Another way a word can increase its usefulness, and therefore its chances of survival, is by being able to ‘procreate’. Take the verb google for example. Though representing one of the most unconventional processes of word formation, being a shiny new word (based on a proper noun), it ticks all the right ‘usefulness’ boxes, filling a lexical gap for the concept of ‘using an Internet search engine to look for information’. It also, however, has the advantage of being easily manipulated to produce other useful words. So from google (verb), we get googler (noun), googleable (adjective), ungoogleable (adjective / noun) and googleability (noun). Potential for productivity can sometimes act as a catalyst to recognition and be key to a longer life. This presumably also explains why new affixes might outlive the words on which they first or formerly appeared. The suffix -gate, for example – used to form a noun or adjective denoting some kind of scandal – is still alive and well, even though Camillagate (or, take your pick: Cheriegate, Monicagate, Svengate) is long gone.
There’s one further factor influencing longevity that we should mention: a phenomenon I like to refer to as user-friendliness. It’s obvious really, but words are far more likely to stay in the public consciousness if people find them easy to pronounce, read and spell. There’s a word I investigated in 2003 which, though denoting a simple concept familiar to all of us, i.e. ‘being in a bad mood, especially in the morning’, was doomed from the outset. It was never going to happen, people were never going to start saying: ‘Don’t talk to him until at least an hour after he gets up, it’s matutolypea.’ Ma-tu-toe… what!? Need I say more? However, a word like blog, for example, represents the other extreme. Not only does it have the advantage of being productive (consider blogger, moblog, blogosphere, audioblog), it’s also right up there with cat and dog as being totally phonetic and one of the simplest words in the English language to say and spell.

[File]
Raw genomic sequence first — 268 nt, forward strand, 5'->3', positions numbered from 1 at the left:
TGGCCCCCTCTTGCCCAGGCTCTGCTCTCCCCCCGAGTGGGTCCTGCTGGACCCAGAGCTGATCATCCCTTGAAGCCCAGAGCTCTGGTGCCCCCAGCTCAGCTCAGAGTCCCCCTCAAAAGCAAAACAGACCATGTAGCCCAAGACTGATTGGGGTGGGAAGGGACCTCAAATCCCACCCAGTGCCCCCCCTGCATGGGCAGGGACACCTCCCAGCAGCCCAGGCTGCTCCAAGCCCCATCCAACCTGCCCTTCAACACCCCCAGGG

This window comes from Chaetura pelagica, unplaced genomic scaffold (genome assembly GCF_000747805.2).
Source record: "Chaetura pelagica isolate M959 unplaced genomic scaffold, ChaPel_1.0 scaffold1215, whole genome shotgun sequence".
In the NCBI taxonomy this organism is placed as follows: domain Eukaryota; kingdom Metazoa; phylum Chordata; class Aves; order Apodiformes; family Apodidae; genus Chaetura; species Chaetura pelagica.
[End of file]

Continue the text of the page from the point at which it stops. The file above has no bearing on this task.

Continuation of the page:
(What is?) the secret of success
So there we have it – a brief of exploration of what factors might influence the longevity of a new word. A key ingredient seems to be simplicity. The easier it is to immediately recognise the intended meaning of a new expression, or the more straightforward it is to pronounce and spell, the more likely people are to embrace it, and therefore the more established it becomes. But the real golden ticket for survival is usefulness – we just don’t bother hanging on to new words if their raison d'être disappears.
That said, the truth is that whether a new word is straightforward or obscure, there is no definitive way to predict whether it will survive, or how long it will last. Random things happen. Take the abbreviation H5N1 for example, which became lodged in public consciousness in 2006 as an alternative to bird flu, despite being a bit of a mouthful in connected speech and offering the average person absolutely no clue as to its meaning. And what about our persistent use of www (‘double-u, double-u, double-u’) as opposed to world wide web, even though the latter is transparent, quicker to pronounce and sounds far less clumsy?
For more information about new and topical words and phrases, read Kerry's BuzzWord articles on the Macmillan Online Dictionary site. Kerry is also teaming up with author Tim Bowen to produce a series of lesson plans for onestopenglish.com.